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Old 26-02-19, 10:04 AM
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Intel Details their Lakefield Processor Design and Foveros 3D Packaging Tech

Meet Intel's first Hybrid CPU.



Read more about Intel's Lakefield Processors and 3D Foveros Packaging Tech.

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Old 26-02-19, 12:18 PM
tgrech tgrech is offline
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I think a lot of companies have been looking into active die stacking for a while but the issue has always been that silicon is a thermal insulator & having stacks of heat producing insulation layers limits the possible power input to each of the layers to tiny levels if you want to sustain it to any degree. I guess they've either found a way to conduct heat better between the layers, or just reduced power use to levels where they have reasonable burst performance and not terrible sustained performance.
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Old 26-02-19, 12:41 PM
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Originally Posted by tgrech View Post
I think a lot of companies have been looking into active die stacking for a while but the issue has always been that silicon is a thermal insulator & having stacks of heat producing insulation layers limits the possible power input to each of the layers to tiny levels if you want to sustain it to any degree. I guess they've either found a way to conduct heat better between the layers, or just reduced power use to levels where they have reasonable burst performance and not terrible sustained performance.
Yeah. In my eyes that is the reason why this is being used first on a mobile-focused product. Low TDPs and less chance of any thermal problems.
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Old 26-02-19, 06:23 PM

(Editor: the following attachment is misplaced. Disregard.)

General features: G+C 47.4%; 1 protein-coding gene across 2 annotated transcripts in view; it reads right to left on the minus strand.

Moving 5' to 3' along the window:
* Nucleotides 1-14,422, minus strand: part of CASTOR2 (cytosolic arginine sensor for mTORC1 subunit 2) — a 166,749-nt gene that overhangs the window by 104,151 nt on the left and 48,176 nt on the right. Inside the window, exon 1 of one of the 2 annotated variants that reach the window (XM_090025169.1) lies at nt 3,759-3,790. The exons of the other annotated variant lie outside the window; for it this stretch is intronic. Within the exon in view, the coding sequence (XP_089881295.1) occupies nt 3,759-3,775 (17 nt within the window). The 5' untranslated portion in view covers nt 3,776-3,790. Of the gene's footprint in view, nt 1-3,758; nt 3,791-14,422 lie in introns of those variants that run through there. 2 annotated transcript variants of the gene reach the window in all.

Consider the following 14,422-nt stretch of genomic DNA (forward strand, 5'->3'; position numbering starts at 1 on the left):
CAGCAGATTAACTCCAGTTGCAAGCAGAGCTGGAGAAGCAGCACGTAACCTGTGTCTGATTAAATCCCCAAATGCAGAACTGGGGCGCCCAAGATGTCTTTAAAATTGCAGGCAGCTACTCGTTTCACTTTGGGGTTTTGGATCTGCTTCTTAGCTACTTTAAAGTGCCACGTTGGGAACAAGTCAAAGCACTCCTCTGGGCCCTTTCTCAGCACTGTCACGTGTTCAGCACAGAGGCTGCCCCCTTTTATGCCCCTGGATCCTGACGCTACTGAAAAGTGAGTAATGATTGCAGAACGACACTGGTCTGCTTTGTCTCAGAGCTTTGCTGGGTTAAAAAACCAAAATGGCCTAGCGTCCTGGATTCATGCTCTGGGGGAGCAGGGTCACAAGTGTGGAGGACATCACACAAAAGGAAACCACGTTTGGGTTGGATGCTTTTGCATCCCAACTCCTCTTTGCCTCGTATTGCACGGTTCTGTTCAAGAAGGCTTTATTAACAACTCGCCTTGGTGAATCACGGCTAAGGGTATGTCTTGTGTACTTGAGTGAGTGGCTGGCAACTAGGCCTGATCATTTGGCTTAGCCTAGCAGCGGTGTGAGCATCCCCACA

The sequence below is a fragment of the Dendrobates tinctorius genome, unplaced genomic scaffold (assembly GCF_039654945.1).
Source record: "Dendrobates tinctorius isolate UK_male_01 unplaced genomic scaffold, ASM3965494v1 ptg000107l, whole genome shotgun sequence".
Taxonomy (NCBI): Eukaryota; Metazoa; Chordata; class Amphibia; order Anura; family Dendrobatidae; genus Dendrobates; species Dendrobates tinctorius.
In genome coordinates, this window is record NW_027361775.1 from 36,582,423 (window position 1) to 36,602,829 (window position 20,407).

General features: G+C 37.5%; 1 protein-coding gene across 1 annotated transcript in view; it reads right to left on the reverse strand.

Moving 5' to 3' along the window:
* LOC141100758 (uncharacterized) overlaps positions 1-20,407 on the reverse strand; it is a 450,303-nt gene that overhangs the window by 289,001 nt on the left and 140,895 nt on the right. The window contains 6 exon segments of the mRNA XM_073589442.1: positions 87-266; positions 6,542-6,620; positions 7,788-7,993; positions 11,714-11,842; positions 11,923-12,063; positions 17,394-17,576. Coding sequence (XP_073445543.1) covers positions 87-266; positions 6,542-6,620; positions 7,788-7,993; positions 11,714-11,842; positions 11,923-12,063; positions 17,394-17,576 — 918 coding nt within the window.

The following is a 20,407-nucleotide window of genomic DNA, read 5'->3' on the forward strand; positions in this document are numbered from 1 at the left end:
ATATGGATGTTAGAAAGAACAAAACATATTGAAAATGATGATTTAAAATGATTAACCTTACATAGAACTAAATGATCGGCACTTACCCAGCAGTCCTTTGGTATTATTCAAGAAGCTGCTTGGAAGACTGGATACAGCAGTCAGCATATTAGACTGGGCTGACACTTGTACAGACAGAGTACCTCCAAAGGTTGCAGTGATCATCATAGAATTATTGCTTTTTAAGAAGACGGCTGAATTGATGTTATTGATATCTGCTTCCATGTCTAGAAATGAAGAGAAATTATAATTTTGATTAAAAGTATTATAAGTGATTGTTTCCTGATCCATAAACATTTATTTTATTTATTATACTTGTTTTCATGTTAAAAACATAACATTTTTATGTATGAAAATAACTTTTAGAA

meuvoy meuvoy is offline
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Assuming thermals are dealt with, I can very easily see AMD responding to that by replacing the DRAM layer with a up to 32GB HBM layer on their design and retire DRAM for good... Just because they can...

What I don't like here is eventually both companies will end up eating DRAM sticks and placing them inside the CPU, and we'll be stuck with whatever amount of RAM we bought with our CPU. I don't know if this will be ultimately good or bad, I mean it's great performance-wise as RAM will be so close to the CPU but knowing intel, they will probably bundle cheaper CPU's with really low amounts of RAM so that we buy the really expensive CPUs to get RAM...
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Old 26-02-19, 09:09 PM
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Assuming thermals are dealt with, I can very easily see AMD responding to that by replacing the DRAM layer with a up to 32GB HBM layer on their design and retire DRAM for good... Just because they can...

What I don't like here is eventually both companies will end up eating DRAM sticks and placing them inside the CPU, and we'll be stuck with whatever amount of RAM we bought with our CPU. I don't know if this will be ultimately good or bad, I mean it's great performance-wise as RAM will be so close to the CPU but knowing intel, they will probably bundle cheaper CPU's with really low amounts of RAM so that we buy the really expensive CPUs to get RAM...
servers will always require more RAM, so I'd imagine that on-die DRAM would act more like a large level 4 cache and have the option for external expansion.

Hmm, if Intel went down that route and had a large CPU L4 DRAM cache, using Optane instead of DDR? would make a lot more sense. Now there's an idea.
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Old 26-02-19, 10:23 PM
tgrech tgrech is offline
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I think it'll be a long before before the benefits of stacked DRAM on an active die outweighs the thermal limitations enough to warrant putting it on high power chips, Foveros is a step in the direction but the actual interconnects are still quite traditional, so many of the benefits of say TSV stacked memory that you see with HBM don't apply here, it's just to keep the package compact atm.
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Old 27-02-19, 03:29 AM
NeverBackDown NeverBackDown is offline
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servers will always require more RAM, so I'd imagine that on-die DRAM would act more like a large level 4 cache and have the option for external expansion.

Hmm, if Intel went down that route and had a large CPU L4 DRAM cache, using Optane instead of DDR? would make a lot more sense. Now there's an idea.
Yeah a lot of opportunities to explore with new 2.5D and 3D designs. Should be finally getting more innovative products in the future from Intel
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